Small Business Trends: Let’s say we’re talking about a B2C based small business that’s in retail. What kind of things could they start to look at and get some quick wins and understand how these numbers coming from some sort of a BI system like yours can impact the way they do business?
Rick Jackson: There’s all kinds of ways a sample business like that could take advantage of this. It could be as simple as better understanding inventory and sales patterns in order to either shore up the supply chain or order just in time or on demand. So improve their overall gross margins based on how much inventory they manage or don’t manage. It could be looking at things like investing in local territories with different marketing tactics and then actually tracking what are sales are like, and do a geo mapping to see based on how I’ve invested in different territories or myself going up and getting a good ROI on that. What’s resonating, what’s not.
It could be tracking sales performance by personnel and time of year. Better understanding what characteristics make a good salesperson. And a lot of these things are these small companies do but they do it manually, and they take a lot of time to do that. What they could do is take the data they’ve already got in systems that they’re already using and just pull that into one of these visual analytics solutions and very quickly start to see things in the data, including relationships and the data that might have on that. Hey one thing I thought about this marketing channel Actually it isn’t true. I’m seeing that same pattern over here and I’m not investing in that marketing channel, or vice versa.
What you’re really trying to get to with visual analytics is what else is there behind the data that’s not obviously apparent at first look. And how do I dig into it. And that’s when businesses start to really optimize both the cost side as well as the revenue side.
Small Business Trends: And I realize I’m talking to a BI analytics guy but how long will it be before using systems like yours is going to be a ‘need to have’ as opposed to a ‘nice to have’ in order to be able to pick up and find these important insights and be able to do something with quickly?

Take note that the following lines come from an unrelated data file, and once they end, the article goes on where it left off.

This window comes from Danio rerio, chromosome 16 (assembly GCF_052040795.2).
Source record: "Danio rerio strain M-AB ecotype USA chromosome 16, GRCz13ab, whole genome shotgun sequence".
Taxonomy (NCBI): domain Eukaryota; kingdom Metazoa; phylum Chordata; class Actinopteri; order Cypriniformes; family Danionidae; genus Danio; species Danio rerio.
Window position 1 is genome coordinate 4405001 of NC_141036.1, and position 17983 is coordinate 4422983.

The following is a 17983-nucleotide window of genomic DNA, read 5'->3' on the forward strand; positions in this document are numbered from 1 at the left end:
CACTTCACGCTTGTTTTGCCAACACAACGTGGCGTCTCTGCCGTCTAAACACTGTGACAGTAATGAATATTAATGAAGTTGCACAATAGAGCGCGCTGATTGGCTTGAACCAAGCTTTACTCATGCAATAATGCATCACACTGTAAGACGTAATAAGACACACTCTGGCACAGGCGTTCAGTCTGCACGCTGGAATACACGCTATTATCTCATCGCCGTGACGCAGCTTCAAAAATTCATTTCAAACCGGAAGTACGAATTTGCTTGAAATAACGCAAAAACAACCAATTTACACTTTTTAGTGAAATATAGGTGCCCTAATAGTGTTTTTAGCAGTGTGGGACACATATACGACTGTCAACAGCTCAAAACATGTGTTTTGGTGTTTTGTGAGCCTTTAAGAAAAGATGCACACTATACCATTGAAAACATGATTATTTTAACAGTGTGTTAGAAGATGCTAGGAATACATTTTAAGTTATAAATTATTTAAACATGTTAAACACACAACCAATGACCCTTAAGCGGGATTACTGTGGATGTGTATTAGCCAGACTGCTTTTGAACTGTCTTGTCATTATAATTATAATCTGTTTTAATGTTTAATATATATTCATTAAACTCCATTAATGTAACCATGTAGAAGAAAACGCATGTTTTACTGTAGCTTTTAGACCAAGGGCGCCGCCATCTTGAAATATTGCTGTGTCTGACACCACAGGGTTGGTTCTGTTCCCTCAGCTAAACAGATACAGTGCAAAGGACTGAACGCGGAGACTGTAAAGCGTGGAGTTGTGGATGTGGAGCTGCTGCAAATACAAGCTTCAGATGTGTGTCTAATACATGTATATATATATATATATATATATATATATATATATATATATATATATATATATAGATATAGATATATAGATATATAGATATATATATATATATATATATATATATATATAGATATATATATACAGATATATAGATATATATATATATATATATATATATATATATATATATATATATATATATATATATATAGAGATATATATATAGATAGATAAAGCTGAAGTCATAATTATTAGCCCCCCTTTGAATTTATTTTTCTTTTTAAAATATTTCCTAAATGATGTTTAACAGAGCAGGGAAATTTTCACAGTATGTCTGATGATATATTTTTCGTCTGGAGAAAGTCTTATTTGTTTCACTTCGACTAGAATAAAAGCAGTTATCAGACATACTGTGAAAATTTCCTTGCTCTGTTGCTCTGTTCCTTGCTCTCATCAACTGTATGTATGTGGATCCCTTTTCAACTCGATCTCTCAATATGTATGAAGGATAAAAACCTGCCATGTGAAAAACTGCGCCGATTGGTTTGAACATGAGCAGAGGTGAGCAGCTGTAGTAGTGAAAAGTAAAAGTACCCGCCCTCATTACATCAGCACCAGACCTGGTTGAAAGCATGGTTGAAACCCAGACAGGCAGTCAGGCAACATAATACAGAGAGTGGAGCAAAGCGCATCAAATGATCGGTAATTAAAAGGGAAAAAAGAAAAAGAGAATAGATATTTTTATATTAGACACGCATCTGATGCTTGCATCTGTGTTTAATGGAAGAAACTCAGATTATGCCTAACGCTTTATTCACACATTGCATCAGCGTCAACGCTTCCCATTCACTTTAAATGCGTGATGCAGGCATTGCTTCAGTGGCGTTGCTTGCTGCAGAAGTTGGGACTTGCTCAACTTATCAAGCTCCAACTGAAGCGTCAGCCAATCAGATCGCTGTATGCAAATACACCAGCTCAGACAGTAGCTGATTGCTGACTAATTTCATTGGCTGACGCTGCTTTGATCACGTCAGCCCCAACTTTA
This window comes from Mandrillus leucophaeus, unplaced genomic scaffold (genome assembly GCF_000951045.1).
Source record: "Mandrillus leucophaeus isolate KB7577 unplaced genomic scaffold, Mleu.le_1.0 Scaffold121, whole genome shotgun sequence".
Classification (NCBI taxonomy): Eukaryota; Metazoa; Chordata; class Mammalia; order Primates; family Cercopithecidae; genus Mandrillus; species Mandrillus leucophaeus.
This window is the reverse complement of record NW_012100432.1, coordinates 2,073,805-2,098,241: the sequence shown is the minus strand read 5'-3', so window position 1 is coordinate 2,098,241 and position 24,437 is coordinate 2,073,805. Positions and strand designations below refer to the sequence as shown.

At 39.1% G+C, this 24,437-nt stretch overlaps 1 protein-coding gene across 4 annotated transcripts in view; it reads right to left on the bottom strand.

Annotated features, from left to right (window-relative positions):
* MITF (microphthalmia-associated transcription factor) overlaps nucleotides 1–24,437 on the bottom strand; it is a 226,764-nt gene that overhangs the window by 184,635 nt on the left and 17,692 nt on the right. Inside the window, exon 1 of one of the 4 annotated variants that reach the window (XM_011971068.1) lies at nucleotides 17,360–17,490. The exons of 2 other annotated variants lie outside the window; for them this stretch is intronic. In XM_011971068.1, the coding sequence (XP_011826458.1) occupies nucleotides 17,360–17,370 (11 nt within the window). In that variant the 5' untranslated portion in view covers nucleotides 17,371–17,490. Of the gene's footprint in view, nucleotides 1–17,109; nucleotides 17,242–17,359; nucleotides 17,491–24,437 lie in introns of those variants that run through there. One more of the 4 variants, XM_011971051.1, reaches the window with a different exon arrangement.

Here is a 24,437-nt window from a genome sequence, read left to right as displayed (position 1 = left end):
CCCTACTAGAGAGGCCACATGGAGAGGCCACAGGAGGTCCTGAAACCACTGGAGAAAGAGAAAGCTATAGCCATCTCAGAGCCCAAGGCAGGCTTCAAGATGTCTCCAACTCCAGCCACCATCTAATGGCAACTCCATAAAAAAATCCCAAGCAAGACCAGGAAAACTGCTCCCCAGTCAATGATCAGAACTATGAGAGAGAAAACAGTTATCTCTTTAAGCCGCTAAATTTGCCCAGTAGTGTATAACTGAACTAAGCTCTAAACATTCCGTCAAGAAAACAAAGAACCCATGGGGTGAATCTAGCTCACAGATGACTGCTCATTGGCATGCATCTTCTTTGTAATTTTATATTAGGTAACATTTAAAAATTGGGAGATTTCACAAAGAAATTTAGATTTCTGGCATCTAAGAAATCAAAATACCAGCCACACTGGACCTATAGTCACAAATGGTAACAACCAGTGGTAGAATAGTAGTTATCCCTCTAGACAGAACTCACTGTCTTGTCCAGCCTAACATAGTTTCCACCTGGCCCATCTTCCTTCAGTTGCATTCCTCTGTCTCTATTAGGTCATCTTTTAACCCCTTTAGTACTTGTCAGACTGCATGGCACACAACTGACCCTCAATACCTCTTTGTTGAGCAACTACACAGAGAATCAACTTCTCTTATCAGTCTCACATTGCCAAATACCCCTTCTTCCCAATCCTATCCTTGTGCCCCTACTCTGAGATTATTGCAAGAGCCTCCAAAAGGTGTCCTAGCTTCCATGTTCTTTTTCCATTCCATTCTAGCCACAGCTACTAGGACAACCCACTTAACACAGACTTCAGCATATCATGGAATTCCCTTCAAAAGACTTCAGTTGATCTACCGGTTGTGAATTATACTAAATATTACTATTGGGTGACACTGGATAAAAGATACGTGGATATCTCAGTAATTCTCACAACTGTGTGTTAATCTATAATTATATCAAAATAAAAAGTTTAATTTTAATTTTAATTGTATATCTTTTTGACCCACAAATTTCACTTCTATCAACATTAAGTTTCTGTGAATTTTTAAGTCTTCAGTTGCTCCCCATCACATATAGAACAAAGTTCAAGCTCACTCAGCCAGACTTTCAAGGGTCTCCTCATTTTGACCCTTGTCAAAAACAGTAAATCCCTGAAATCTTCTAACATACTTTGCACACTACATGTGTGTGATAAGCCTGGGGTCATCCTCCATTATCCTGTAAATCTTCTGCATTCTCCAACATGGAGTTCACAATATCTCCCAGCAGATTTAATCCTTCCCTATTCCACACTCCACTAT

Rick Jackson: What you find with most customers is that they have a certain expectation and once they start playing in the environment and see how easy it is to work with, then they get more comfortable by throwing more types of data. And adding data to existing analysis to look at something with more perspective; they consistently find new insights, new patterns in the data, that gives them better ideas for what to do in their business.
And so the value continues to grow over time. And I can say that consistently when we talk to customers, what’s interesting to me is how they keep applying the technology to different areas of the business in a new ways-; some ways of which we’ve never even thought about. That’s because it is so easy in this era of modern BI it is so easy to use these tools. They’re all intuitive with drag and drop interfaces. They help you and guide you to do the right things. They take care of a lot of the details behind the scenes so that you don’t have to be an expert in data and data management. You don’t have to be an expert in analytics. It’s intuitively guides you through the process of doing more with data, visualizing more, adding more data, really looking, finding questions and then go driving into the answers. And so the value keeps building over time.
And I would say that most people think of it as a nice to have initially. Once they start using it then it becomes a must have to help run their business.
This is part of the One-on-One Interview series with thought leaders. The transcript has been edited for publication. If it's an audio or video interview, click on the embedded player above, or subscribe via iTunes or via Stitcher.